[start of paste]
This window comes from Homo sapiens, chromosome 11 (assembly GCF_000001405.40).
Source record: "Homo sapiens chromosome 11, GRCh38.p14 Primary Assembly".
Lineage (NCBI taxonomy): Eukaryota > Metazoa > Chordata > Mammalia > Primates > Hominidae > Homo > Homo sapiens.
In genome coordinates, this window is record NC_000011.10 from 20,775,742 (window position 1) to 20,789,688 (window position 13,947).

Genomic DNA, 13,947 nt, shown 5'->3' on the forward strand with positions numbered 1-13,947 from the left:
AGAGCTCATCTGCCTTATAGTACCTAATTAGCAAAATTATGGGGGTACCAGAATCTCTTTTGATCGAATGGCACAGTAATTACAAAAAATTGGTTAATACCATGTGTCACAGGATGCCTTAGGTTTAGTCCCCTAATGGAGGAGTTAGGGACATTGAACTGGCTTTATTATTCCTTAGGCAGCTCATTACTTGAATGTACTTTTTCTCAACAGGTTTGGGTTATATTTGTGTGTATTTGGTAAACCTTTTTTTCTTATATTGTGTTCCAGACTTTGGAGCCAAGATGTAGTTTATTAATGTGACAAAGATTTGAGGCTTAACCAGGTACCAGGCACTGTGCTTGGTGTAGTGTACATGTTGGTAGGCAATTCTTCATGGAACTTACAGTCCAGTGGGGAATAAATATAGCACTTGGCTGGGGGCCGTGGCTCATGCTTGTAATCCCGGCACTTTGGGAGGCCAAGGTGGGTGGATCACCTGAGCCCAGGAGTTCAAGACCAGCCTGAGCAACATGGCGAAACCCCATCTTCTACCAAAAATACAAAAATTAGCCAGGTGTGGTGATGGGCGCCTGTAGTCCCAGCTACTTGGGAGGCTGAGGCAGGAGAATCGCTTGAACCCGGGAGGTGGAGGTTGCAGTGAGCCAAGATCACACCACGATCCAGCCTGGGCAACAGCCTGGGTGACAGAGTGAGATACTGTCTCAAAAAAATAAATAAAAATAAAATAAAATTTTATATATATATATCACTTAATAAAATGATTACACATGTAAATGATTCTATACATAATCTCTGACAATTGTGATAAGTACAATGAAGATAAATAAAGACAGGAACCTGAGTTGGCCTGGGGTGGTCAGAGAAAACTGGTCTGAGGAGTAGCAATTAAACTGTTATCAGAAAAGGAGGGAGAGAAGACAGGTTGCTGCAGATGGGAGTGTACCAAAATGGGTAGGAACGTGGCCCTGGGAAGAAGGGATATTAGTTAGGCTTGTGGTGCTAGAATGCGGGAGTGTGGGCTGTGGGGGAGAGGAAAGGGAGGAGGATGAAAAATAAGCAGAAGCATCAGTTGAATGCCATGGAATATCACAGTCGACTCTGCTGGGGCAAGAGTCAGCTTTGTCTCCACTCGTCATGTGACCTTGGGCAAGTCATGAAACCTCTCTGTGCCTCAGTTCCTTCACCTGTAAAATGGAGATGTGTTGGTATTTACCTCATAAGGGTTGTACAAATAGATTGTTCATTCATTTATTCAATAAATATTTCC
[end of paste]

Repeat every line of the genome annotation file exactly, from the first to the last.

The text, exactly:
This window comes from Homo sapiens, chromosome 11 (assembly GCF_000001405.40).
Source record: "Homo sapiens chromosome 11, GRCh38.p14 Primary Assembly".
Lineage (NCBI taxonomy): Eukaryota > Metazoa > Chordata > Mammalia > Primates > Hominidae > Homo > Homo sapiens.
In genome coordinates, this window is record NC_000011.10 from 20,775,742 (window position 1) to 20,789,688 (window position 13,947).

Genomic DNA, 13,947 nt, shown 5'->3' on the forward strand with positions numbered 1-13,947 from the left:
AGAGCTCATCTGCCTTATAGTACCTAATTAGCAAAATTATGGGGGTACCAGAATCTCTTTTGATCGAATGGCACAGTAATTACAAAAAATTGGTTAATACCATGTGTCACAGGATGCCTTAGGTTTAGTCCCCTAATGGAGGAGTTAGGGACATTGAACTGGCTTTATTATTCCTTAGGCAGCTCATTACTTGAATGTACTTTTTCTCAACAGGTTTGGGTTATATTTGTGTGTATTTGGTAAACCTTTTTTTCTTATATTGTGTTCCAGACTTTGGAGCCAAGATGTAGTTTATTAATGTGACAAAGATTTGAGGCTTAACCAGGTACCAGGCACTGTGCTTGGTGTAGTGTACATGTTGGTAGGCAATTCTTCATGGAACTTACAGTCCAGTGGGGAATAAATATAGCACTTGGCTGGGGGCCGTGGCTCATGCTTGTAATCCCGGCACTTTGGGAGGCCAAGGTGGGTGGATCACCTGAGCCCAGGAGTTCAAGACCAGCCTGAGCAACATGGCGAAACCCCATCTTCTACCAAAAATACAAAAATTAGCCAGGTGTGGTGATGGGCGCCTGTAGTCCCAGCTACTTGGGAGGCTGAGGCAGGAGAATCGCTTGAACCCGGGAGGTGGAGGTTGCAGTGAGCCAAGATCACACCACGATCCAGCCTGGGCAACAGCCTGGGTGACAGAGTGAGATACTGTCTCAAAAAAATAAATAAAAATAAAATAAAATTTTATATATATATATCACTTAATAAAATGATTACACATGTAAATGATTCTATACATAATCTCTGACAATTGTGATAAGTACAATGAAGATAAATAAAGACAGGAACCTGAGTTGGCCTGGGGTGGTCAGAGAAAACTGGTCTGAGGAGTAGCAATTAAACTGTTATCAGAAAAGGAGGGAGAGAAGACAGGTTGCTGCAGATGGGAGTGTACCAAAATGGGTAGGAACGTGGCCCTGGGAAGAAGGGATATTAGTTAGGCTTGTGGTGCTAGAATGCGGGAGTGTGGGCTGTGGGGGAGAGGAAAGGGAGGAGGATGAAAAATAAGCAGAAGCATCAGTTGAATGCCATGGAATATCACAGTCGACTCTGCTGGGGCAAGAGTCAGCTTTGTCTCCACTCGTCATGTGACCTTGGGCAAGTCATGAAACCTCTCTGTGCCTCAGTTCCTTCACCTGTAAAATGGAGATGTGTTGGTATTTACCTCATAAGGGTTGTACAAATAGATTGTTCATTCATTTATTCAATAAATATTTCC